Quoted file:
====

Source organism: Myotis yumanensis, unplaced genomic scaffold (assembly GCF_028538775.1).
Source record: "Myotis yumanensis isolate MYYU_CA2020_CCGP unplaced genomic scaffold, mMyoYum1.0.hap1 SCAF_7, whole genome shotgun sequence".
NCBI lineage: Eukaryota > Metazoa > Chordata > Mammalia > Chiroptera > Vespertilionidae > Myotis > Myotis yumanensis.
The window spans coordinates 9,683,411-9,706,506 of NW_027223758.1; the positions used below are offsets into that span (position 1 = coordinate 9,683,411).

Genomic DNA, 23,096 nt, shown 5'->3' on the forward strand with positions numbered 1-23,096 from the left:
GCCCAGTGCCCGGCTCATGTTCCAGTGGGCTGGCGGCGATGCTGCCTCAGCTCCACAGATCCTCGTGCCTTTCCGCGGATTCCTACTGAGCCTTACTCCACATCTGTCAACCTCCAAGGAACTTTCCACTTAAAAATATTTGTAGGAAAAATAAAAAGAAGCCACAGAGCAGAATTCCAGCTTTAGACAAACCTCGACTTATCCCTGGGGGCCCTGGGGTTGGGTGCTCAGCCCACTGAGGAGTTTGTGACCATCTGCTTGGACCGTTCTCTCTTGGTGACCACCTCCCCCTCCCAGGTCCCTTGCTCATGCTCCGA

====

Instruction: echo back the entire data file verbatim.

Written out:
Source organism: Myotis yumanensis, unplaced genomic scaffold (assembly GCF_028538775.1).
Source record: "Myotis yumanensis isolate MYYU_CA2020_CCGP unplaced genomic scaffold, mMyoYum1.0.hap1 SCAF_7, whole genome shotgun sequence".
NCBI lineage: Eukaryota > Metazoa > Chordata > Mammalia > Chiroptera > Vespertilionidae > Myotis > Myotis yumanensis.
The window spans coordinates 9,683,411-9,706,506 of NW_027223758.1; the positions used below are offsets into that span (position 1 = coordinate 9,683,411).

Genomic DNA, 23,096 nt, shown 5'->3' on the forward strand with positions numbered 1-23,096 from the left:
GCCCAGTGCCCGGCTCATGTTCCAGTGGGCTGGCGGCGATGCTGCCTCAGCTCCACAGATCCTCGTGCCTTTCCGCGGATTCCTACTGAGCCTTACTCCACATCTGTCAACCTCCAAGGAACTTTCCACTTAAAAATATTTGTAGGAAAAATAAAAAGAAGCCACAGAGCAGAATTCCAGCTTTAGACAAACCTCGACTTATCCCTGGGGGCCCTGGGGTTGGGTGCTCAGCCCACTGAGGAGTTTGTGACCATCTGCTTGGACCGTTCTCTCTTGGTGACCACCTCCCCCTCCCAGGTCCCTTGCTCATGCTCCGA